Degree Type


Date of Award


Degree Name

Doctor of Philosophy


Electrical and Computer Engineering

First Advisor

Ratnesh Kumar


A discrete event system (DES) is an event-driven system that evolves according to abrupt occurrences of discrete changes (events). The domain of such systems encompasses aspects of many man-made systems such as manufacturing systems, telephone networks, communication protocols, traffic systems, embedded software, asynchronous hardware, robotics, etc.

Supervisory control theory for DESs studies the existence and synthesis of the supervisory controllers, namely, supervisors that restrict the system behaviors by dynamically disabling certain controllable events so that the controlled close-loop system could behave as desired. Extensive work on supervisory control of untimed DESs exists and the extension to the timed setting has been reported in the literature. In this dissertation, we study the supervisory control of dense-time DESs in which the digital-clocks of finite-precision are employed to observe the event occurrence times, thereby relaxing the assumption of the prior works that time can be measured precisely. In our setting, the passing of time is measured using the number of ticks generated by a digital-clock and we allow the plant events and digital-clock ticks to occur concurrently. We formalize the notion of a control policy that issues the control actions based on the observations of events and their occurrence times as measured using a

digital-clock, and show that such a control policy can be equivalently represented as a "digitalized"-automaton, namely, an untimed-automaton that evolves over the events (of the plant) and ticks (of the digital-clock). We introduce the notion of observability with respect to the partial observations of time resulting from the use of a digital-clock, and

show that this property together with controllability serves as a necessary and sufficient condition for the existence of a supervisor to enforce a real-time specification on a dense-time discrete event plant. The observability condition presented in the dissertation is very different from the one arising due to a partial observation of events since a partial

observation of time is in general nondeterministic (the number of ticks generated in any time interval can vary from execution to execution of a digital-clock). We also present a method to verify the proposed observability and controllability conditions, and an algorithm to

compute a supervisor when such conditions are satisfied. Furthermore we examine the lattice structure of a class of timing-mask observable languages, and show that the proposed observability is not preserved under intersection but preserved under union.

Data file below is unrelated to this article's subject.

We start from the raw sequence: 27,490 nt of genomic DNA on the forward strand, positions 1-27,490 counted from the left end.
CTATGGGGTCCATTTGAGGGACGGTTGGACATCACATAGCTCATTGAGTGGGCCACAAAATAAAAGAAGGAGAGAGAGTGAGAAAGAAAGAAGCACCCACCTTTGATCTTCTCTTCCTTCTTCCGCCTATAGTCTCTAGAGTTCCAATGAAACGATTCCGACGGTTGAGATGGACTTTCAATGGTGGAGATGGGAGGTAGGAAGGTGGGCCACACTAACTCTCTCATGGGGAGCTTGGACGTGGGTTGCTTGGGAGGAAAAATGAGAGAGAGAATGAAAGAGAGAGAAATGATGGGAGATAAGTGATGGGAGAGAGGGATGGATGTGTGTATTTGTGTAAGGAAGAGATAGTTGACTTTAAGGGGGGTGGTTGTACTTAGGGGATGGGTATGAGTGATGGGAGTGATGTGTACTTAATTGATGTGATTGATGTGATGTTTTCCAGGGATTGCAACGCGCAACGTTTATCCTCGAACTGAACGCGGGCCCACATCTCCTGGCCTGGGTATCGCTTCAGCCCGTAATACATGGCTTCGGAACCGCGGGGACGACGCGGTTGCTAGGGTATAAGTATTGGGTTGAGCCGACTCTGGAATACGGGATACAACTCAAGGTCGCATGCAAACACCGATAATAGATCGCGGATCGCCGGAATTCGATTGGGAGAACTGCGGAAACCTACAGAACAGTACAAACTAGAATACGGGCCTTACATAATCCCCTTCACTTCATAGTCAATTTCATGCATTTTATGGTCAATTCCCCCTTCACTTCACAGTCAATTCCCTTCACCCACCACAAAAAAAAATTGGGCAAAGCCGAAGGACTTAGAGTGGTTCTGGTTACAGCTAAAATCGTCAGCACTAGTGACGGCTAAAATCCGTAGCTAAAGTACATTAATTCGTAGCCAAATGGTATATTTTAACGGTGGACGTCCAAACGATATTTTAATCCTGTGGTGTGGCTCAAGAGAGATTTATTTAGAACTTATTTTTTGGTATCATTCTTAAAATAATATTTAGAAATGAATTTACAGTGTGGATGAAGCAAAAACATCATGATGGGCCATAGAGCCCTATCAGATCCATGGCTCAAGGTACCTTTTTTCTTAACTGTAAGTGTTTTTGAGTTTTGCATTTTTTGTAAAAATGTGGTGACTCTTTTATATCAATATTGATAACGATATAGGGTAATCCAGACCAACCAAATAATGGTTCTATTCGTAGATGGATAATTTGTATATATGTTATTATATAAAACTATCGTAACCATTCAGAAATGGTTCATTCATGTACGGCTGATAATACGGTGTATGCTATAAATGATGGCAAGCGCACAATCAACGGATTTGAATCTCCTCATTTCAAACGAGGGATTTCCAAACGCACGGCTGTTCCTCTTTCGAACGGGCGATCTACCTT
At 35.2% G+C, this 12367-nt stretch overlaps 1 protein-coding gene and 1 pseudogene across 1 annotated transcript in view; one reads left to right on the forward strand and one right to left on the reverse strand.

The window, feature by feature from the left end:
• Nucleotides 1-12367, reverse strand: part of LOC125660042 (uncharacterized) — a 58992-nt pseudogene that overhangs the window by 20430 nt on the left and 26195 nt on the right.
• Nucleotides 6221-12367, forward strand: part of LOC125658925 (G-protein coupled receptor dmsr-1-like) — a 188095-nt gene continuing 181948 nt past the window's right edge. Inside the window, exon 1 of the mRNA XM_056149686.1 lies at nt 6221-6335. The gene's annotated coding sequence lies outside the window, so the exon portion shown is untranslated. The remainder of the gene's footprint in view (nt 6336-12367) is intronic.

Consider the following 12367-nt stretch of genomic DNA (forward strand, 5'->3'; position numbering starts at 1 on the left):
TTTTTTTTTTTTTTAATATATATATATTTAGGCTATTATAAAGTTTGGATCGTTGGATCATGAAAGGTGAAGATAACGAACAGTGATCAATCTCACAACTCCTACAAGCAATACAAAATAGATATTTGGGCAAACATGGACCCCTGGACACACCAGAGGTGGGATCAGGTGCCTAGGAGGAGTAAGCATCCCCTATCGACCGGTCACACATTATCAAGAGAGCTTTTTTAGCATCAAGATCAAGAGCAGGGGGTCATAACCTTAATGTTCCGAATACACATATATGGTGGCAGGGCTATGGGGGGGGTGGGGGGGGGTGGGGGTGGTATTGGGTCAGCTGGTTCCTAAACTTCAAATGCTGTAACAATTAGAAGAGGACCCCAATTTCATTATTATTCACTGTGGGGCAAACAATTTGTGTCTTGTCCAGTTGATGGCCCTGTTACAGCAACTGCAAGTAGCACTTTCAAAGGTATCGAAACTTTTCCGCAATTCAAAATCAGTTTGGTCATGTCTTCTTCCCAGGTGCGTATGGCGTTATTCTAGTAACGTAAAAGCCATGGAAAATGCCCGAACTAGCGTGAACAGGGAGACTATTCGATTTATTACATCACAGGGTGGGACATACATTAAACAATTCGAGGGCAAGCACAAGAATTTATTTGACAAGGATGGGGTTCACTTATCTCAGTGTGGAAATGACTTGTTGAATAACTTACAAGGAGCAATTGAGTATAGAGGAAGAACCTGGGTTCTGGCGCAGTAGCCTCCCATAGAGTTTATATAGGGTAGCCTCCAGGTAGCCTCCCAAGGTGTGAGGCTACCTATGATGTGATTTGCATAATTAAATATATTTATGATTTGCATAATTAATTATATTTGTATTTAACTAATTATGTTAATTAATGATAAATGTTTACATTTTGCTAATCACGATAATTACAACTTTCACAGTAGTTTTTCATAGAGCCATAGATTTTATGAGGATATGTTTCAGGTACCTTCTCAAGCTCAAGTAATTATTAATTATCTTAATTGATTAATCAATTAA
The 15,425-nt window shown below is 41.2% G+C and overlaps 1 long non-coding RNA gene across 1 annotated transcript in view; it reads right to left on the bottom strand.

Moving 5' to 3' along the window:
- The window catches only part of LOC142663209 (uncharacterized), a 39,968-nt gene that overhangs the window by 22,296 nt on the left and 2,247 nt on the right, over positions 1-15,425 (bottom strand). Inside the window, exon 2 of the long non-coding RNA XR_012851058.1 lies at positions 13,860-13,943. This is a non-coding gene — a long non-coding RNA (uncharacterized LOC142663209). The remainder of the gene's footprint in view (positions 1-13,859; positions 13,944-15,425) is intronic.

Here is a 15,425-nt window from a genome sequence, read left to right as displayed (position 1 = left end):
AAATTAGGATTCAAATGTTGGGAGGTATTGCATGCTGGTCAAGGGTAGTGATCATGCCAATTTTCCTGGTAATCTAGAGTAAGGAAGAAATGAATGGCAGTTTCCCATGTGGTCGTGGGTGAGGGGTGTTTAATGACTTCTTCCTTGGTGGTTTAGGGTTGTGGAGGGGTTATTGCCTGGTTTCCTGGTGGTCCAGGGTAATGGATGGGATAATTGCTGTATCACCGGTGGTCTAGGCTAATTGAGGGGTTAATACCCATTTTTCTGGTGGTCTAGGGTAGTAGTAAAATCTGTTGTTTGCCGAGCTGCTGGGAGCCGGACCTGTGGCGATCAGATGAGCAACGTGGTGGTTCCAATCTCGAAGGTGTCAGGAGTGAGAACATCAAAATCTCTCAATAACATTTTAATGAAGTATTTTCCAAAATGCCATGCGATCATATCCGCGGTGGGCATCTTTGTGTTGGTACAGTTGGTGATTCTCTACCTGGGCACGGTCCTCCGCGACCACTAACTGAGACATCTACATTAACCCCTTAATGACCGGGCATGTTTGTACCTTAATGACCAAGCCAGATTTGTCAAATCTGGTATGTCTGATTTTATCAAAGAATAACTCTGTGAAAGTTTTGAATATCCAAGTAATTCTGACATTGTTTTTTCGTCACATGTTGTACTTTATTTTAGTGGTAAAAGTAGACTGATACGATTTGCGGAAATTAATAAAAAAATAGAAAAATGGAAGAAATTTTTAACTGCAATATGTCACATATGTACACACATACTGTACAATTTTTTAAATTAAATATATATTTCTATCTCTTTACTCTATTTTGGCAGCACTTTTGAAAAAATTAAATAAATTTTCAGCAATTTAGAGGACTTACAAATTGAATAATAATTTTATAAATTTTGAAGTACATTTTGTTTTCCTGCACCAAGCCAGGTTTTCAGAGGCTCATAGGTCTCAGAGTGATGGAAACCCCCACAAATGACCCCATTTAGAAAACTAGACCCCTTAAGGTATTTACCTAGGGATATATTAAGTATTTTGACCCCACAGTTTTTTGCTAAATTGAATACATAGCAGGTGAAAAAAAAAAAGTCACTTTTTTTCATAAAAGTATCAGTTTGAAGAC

Fault diagnosis for DESs is to detect the occurrence of a fault so as to enable any corrective actions. It is crucial in automatic control of large complex man-made systems and has attracted considerable attention in the literature of reliability engineering, control and computer science.

For the event-driven systems with timing-requirements such as manufacturing systems, communication networks, real-time scheduling and traffic systems, fault diagnosis involves detecting the timing-faults, besides the sequence-faults. This requires monitoring timing and sequence of events, both of which may only be partially observed in practice. In this dissertation, we extend the prior works on fault diagnosis of timed DESs by allowing time to be partially observed using a digital-clock which measures the advancement of time with finite precision by the number of ticks. For the diagnosis purposes, the set of nonfaulty timed-traces is specified as another timed-automaton that is deterministic. We show that the set of timed-traces observed using a digital-clock with finite precision is regular, i.e., can be represented using a finite (untimed) automaton. We also show that the verification of

diagnosability (the ability to detect the execution of a faulty timed-trace within a bounded time delay) as well as the off-line synthesis of a diagnoser are decidable by reducing these problems to the untimed

setting. The reduction to the untimed setting also suggests an effective method for the off-line computation of a diagnoser as well as its on-line implementation for diagnosis. The aforementioned results are further extended to the nondeterministic setting, i.e., diagnosis of dense-time DESs using digital-clocks under nondeterministic event observation mask. We introduce the notion of "lifting" (associating each event with each of its nondeterministic observations), and show that diagnosis of dense-time DESs employing digital-clocks to observe event occurrence times under nondeterministic event observation mask can be reduced to that of the deterministic setting, i.e., diagnosis of the lifted dense-time DESs under the deterministic lifted event observation mask, and hence can be further reduced to diagnosis of the untimed setting.

Copyright Owner

Songyan Xu



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117 pages